On the other hand, paint on wood siding only lasts about five or seven years. If you stained the wood before painting, the time could extend to 10 years.
Quality of the Last Paint
The quality of the product you use on your home’s exterior also plays a significant role in how frequently you will have to refresh it. Cheaper-grade exterior paints peel and fade faster, while quality paints can stand up to the elements for much longer.
Homes with single paint coats require painting more often than double-coated houses. Single coats are too weak to resist the elements for too long, while the reinforcement of a second coat makes the finish more durable.
Signs It’s Time to Repaint your House Exterior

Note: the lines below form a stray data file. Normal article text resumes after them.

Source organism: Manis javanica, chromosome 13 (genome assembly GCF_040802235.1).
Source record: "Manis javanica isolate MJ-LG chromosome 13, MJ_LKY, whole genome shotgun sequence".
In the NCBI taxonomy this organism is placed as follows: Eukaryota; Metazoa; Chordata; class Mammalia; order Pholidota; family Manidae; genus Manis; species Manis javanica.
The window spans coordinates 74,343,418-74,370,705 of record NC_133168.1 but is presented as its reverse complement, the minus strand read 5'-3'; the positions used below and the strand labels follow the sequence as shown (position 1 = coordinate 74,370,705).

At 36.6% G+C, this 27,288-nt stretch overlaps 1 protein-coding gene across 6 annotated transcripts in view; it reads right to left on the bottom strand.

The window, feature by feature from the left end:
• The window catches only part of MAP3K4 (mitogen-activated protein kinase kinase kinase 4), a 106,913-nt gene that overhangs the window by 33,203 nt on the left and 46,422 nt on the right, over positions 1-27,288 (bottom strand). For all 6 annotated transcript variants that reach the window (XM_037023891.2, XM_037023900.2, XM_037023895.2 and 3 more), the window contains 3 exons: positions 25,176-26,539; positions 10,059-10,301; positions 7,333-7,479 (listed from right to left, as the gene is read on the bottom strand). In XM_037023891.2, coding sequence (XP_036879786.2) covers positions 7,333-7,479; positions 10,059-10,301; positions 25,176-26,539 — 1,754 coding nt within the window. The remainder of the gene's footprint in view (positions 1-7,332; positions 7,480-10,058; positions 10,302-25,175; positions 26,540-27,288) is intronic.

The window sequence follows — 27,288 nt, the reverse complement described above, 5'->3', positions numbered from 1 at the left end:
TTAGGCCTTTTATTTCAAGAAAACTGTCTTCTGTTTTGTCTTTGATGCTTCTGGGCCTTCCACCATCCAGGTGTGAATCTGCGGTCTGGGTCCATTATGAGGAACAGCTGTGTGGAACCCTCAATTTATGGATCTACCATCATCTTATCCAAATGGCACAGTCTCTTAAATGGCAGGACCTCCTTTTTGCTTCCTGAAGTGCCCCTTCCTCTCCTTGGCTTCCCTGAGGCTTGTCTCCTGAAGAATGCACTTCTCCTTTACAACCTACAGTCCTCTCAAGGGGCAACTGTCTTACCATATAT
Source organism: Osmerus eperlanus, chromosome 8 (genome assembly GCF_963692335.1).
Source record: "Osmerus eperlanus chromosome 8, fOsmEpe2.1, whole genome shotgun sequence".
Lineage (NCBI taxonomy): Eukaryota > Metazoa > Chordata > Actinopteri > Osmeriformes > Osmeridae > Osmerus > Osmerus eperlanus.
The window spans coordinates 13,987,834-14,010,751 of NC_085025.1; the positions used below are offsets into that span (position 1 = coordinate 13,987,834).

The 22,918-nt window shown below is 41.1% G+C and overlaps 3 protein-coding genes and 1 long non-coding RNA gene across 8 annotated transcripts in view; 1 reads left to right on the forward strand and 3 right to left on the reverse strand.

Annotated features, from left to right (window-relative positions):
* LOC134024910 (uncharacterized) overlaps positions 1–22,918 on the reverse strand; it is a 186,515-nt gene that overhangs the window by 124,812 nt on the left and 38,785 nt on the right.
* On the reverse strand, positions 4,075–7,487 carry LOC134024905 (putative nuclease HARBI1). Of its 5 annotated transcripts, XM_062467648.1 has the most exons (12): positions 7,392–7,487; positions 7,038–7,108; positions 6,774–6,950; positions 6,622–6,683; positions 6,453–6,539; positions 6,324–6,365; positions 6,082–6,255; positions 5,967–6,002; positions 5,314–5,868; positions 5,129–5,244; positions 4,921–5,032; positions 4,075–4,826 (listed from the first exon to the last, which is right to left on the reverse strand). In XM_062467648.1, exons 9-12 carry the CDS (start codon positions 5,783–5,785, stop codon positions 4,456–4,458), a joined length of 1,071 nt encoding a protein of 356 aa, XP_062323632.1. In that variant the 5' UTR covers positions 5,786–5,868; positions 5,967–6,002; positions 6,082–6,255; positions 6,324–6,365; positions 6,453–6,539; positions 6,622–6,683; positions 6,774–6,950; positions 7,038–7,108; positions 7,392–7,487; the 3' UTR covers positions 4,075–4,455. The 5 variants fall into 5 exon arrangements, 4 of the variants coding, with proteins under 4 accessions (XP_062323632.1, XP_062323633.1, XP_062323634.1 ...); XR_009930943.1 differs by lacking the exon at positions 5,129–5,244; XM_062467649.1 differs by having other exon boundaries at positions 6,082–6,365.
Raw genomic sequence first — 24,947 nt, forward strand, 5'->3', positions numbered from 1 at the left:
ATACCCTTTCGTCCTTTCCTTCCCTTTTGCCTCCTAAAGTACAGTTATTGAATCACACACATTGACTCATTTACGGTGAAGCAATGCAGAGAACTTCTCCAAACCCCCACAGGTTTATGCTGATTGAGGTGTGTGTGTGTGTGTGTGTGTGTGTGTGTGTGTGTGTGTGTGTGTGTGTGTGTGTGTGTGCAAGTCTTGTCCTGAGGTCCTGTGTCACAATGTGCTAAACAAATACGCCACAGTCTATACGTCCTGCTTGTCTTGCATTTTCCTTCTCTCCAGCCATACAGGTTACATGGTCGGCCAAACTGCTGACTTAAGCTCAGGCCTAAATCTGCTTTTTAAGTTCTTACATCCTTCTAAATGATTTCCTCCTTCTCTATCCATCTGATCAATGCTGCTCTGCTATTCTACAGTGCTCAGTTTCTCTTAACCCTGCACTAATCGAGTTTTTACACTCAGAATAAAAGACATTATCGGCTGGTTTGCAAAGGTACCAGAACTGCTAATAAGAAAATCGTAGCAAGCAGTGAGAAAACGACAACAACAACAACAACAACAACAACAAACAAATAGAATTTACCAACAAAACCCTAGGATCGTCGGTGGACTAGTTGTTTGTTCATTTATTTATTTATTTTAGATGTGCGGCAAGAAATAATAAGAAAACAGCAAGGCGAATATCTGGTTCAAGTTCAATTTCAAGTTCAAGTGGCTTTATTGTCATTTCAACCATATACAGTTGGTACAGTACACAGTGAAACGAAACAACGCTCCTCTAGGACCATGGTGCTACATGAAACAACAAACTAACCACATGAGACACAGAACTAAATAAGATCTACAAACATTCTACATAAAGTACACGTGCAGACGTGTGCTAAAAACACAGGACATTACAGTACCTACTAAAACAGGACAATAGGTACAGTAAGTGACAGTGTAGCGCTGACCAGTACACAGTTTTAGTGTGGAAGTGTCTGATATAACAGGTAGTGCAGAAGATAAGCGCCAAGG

It is easy to estimate when to repaint your house exterior if you know the exact date you painted your home; however, if you cannot pinpoint a particular date, you need to recognize all the signs that it’s time to repaint.
Some signs of paint degradation are superficial, and a repaint can fix them quickly. However, sometimes they indicate an even bigger problem with the painted surface. In such cases, you will need to strip the paint, fix the surface then repaint it.
The following are the primary signs it’s time to repaint your house exterior.
Daily exposure to UV radiation causes exterior paint color to fade. Moreover, it slowly affects the molecular structure of the coating, causing it to deteriorate gradually.
So, when your exterior house paint starts to look dull and washed out, it is an early sign that the paint film is wearing out.
Paint color doesn’t fade off all at once. It is a progressive process, and sometimes it is difficult to tell how much fading has occurred.
The best way to check the degree of fading is by comparing the original paint sample or leftover paint to the existing paint coat.